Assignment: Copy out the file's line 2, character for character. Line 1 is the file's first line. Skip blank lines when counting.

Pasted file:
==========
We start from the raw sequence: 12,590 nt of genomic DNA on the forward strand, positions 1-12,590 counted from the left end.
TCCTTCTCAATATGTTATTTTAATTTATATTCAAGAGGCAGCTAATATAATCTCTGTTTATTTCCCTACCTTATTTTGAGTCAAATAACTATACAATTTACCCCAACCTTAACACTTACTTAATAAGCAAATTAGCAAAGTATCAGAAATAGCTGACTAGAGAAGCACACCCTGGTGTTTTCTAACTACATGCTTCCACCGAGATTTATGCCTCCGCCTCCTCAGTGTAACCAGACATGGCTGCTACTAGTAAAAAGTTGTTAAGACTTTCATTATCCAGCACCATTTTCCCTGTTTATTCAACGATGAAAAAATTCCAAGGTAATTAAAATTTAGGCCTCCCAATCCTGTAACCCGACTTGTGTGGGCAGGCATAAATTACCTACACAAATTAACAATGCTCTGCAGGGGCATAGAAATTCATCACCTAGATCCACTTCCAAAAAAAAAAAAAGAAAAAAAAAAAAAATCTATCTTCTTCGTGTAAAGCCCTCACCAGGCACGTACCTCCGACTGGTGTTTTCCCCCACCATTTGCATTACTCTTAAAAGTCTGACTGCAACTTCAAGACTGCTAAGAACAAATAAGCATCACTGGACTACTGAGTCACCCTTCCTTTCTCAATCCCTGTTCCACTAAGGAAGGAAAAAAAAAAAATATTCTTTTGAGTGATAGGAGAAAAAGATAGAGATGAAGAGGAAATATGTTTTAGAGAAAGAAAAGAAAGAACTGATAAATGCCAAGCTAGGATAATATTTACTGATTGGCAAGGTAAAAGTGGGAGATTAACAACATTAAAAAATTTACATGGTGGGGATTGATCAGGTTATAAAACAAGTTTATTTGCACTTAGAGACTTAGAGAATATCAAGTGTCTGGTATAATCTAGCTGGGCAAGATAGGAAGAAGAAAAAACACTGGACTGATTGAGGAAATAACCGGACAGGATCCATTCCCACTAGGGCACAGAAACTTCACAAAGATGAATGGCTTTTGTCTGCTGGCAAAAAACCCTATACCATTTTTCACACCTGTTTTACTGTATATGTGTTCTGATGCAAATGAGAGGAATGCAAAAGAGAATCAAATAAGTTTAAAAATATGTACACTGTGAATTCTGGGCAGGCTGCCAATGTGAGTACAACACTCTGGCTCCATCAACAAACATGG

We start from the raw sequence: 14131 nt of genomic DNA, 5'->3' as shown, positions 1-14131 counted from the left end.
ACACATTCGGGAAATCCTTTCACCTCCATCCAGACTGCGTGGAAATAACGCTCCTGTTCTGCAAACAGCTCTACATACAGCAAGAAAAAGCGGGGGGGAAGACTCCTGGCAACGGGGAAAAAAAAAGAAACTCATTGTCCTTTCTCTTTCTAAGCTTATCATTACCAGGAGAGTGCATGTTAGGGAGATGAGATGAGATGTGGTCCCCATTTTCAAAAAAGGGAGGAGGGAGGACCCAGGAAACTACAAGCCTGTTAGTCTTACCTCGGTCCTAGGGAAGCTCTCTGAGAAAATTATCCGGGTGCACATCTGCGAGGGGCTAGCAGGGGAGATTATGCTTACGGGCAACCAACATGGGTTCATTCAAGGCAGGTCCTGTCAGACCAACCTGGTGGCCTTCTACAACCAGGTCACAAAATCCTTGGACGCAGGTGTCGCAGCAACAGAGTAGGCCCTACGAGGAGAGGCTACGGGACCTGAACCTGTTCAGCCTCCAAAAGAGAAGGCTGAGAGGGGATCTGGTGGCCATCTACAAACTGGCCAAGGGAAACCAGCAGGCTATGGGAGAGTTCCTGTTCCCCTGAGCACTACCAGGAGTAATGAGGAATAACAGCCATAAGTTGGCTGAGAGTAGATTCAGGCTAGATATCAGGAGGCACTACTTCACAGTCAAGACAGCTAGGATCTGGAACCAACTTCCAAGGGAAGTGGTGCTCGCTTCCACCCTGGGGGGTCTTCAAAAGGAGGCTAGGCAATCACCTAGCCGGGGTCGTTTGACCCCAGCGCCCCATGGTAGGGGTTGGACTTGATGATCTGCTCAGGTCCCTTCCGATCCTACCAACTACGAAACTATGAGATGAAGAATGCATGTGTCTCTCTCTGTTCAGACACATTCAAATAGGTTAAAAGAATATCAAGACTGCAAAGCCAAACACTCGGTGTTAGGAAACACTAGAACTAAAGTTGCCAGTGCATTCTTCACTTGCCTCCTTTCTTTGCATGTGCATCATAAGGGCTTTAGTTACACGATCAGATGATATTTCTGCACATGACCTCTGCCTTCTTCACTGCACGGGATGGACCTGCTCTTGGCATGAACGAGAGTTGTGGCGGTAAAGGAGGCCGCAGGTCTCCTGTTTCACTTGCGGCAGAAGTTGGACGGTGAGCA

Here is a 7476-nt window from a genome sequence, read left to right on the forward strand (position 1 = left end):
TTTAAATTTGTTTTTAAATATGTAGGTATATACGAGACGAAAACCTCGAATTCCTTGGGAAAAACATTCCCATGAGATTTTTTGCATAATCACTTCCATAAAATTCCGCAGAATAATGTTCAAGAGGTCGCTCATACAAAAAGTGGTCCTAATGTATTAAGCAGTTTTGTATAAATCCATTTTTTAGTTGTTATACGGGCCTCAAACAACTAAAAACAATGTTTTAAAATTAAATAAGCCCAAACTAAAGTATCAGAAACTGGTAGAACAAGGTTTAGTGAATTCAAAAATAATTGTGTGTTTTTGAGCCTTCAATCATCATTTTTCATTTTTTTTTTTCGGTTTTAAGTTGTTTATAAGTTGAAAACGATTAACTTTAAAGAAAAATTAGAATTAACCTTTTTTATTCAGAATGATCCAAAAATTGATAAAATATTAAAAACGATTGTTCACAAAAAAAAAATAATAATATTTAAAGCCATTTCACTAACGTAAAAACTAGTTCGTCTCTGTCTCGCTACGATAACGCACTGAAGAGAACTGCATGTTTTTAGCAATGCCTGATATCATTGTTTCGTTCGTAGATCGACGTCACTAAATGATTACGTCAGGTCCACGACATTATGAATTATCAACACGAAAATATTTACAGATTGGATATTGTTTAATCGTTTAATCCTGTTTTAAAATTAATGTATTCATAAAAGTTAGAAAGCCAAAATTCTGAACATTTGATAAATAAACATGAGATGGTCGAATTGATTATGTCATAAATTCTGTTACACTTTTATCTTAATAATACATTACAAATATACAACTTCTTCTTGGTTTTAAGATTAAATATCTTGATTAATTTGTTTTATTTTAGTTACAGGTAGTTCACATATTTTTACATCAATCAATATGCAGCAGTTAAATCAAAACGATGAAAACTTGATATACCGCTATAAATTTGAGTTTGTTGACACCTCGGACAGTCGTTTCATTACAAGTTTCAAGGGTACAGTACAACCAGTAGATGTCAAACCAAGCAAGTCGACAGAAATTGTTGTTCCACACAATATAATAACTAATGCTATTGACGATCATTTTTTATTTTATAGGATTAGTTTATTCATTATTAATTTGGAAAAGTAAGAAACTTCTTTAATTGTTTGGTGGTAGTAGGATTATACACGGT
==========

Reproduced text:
TCCTTCTCAATATGTTATTTTAATTTATATTCAAGAGGCAGCTAATATAATCTCTGTTTATTTCCCTACCTTATTTTGAGTCAAATAACTATACAATTTACCCCAACCTTAACACTTACTTAATAAGCAAATTAGCAAAGTATCAGAAATAGCTGACTAGAGAAGCACACCCTGGTGTTTTCTAACTACATGCTTCCACCGAGATTTATGCCTCCGCCTCCTCAGTGTAACCAGACATGGCTGCTACTAGTAAAAAGTTGTTAAGACTTTCATTATCCAGCACCATTTTCCCTGTTTATTCAACGATGAAAAAATTCCAAGGTAATTAAAATTTAGGCCTCCCAATCCTGTAACCCGACTTGTGTGGGCAGGCATAAATTACCTACACAAATTAACAATGCTCTGCAGGGGCATAGAAATTCATCACCTAGATCCACTTCCAAAAAAAAAAAAAGAAAAAAAAAAAAAATCTATCTTCTTCGTGTAAAGCCCTCACCAGGCACGTACCTCCGACTGGTGTTTTCCCCCACCATTTGCATTACTCTTAAAAGTCTGACTGCAACTTCAAGACTGCTAAGAACAAATAAGCATCACTGGACTACTGAGTCACCCTTCCTTTCTCAATCCCTGTTCCACTAAGGAAGGAAAAAAAAAAAATATTCTTTTGAGTGATAGGAGAAAAAGATAGAGATGAAGAGGAAATATGTTTTAGAGAAAGAAAAGAAAGAACTGATAAATGCCAAGCTAGGATAATATTTACTGATTGGCAAGGTAAAAGTGGGAGATTAACAACATTAAAAAATTTACATGGTGGGGATTGATCAGGTTATAAAACAAGTTTATTTGCACTTAGAGACTTAGAGAATATCAAGTGTCTGGTATAATCTAGCTGGGCAAGATAGGAAGAAGAAAAAACACTGGACTGATTGAGGAAATAACCGGACAGGATCCATTCCCACTAGGGCACAGAAACTTCACAAAGATGAATGGCTTTTGTCTGCTGGCAAAAAACCCTATACCATTTTTCACACCTGTTTTACTGTATATGTGTTCTGATGCAAATGAGAGGAATGCAAAAGAGAATCAAATAAGTTTAAAAATATGTACACTGTGAATTCTGGGCAGGCTGCCAATGTGAGTACAACACTCTGGCTCCATCAACAAACATGG